7 Missing in Japan Tunnel Collapse
An unknown number die in massive underground collapse
By Polly Davis Doig, Newser Staff
Posted Dec 2, 2012 8:50 AM CST
A worker speaks to reporters near the Sasago Tunnel where a collapse took place in Koshu, Yamanashi Prefecture, Japan, Sunday, Dec. 2, 2012.   (AP Photo/Kyodo News)

(Newser) – A 330-foot section of a major road tunnel in central Japan collapsed this morning, leaving seven people missing and an unknown number dead as billowing smoke from burning vehicles and fear of a further collapse thwarted rescuers. "A number of charred bodies were confirmed inside," a police spokesman says; rescuers are already being criticized over reports they took three hours to arrive on the scene.

About 150 concrete ceiling panels caved at about 8am local time, reports the BBC, and the scene was hellish: "A concrete part of the ceiling fell off all of a sudden when I was driving inside," says one man who escaped. "I saw a fire coming from a crushed car." Says a woman: "I could hear voices of people calling for help, but the fire was just too strong." The tunnel is one of the longest in Japan.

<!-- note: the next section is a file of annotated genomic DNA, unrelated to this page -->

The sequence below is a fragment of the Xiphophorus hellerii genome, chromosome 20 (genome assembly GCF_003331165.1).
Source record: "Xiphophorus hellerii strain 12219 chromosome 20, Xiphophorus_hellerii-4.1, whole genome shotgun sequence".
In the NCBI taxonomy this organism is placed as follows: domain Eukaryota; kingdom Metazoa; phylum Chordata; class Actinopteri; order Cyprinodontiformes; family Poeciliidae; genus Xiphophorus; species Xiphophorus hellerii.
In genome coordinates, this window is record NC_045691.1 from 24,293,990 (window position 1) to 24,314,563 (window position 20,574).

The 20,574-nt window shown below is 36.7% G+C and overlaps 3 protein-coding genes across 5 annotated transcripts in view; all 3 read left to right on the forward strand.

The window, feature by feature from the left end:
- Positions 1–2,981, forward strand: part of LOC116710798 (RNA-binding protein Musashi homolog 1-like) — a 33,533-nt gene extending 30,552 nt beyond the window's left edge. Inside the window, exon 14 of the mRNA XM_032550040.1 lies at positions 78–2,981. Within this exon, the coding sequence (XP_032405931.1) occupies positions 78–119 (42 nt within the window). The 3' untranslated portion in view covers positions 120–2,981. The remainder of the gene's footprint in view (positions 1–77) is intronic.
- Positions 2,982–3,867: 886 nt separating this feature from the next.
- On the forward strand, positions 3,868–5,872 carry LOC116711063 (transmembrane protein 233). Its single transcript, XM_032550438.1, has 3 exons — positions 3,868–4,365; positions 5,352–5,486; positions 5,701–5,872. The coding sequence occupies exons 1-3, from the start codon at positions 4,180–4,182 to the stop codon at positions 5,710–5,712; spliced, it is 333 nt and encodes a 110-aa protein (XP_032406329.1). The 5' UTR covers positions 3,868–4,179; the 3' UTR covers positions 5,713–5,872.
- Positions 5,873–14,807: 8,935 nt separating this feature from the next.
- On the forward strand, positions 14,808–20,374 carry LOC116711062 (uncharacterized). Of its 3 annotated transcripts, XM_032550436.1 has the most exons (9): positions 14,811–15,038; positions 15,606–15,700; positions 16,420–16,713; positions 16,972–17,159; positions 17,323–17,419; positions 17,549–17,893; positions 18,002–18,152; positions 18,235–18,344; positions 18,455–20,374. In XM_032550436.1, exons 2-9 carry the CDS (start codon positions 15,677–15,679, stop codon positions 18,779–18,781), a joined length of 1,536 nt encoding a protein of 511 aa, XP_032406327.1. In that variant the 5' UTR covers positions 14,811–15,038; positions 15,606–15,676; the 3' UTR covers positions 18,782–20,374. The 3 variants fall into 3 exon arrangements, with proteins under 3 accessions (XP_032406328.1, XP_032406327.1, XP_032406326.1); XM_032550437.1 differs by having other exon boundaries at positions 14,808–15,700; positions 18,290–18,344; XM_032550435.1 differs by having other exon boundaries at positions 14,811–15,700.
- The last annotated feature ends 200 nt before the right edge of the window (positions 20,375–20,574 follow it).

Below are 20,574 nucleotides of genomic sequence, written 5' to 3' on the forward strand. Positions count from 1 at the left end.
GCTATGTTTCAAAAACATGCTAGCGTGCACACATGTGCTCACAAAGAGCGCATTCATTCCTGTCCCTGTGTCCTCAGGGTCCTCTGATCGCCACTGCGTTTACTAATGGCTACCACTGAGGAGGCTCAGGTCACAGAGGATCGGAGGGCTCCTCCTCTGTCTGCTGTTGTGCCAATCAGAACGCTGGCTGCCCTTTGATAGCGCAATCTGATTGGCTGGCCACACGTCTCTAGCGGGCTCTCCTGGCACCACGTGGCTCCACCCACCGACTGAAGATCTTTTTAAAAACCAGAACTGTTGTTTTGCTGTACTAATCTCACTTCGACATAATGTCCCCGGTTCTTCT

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Showing 2 of 3 comments
Dec 2, 2012 1:46 PM CST
If the same accident would've happened in another country, the casualties would've been less. It's because of japanese overcrowding. Any incident will automatically involve and suck in unexpectedly large numbers of people in there overpopulated cities. Which in turn explains why they feel very little sense of loss. They figure they have the numbers so that the loss it won't matter too much. It's almost a "hive minded" type of mentallity. It has its strengths, but also its weaknesses.
Dec 2, 2012 11:21 AM CST
That's pretty unusual given the famous Japanese attention to detail in everything they do. I hope that casualties are minimum.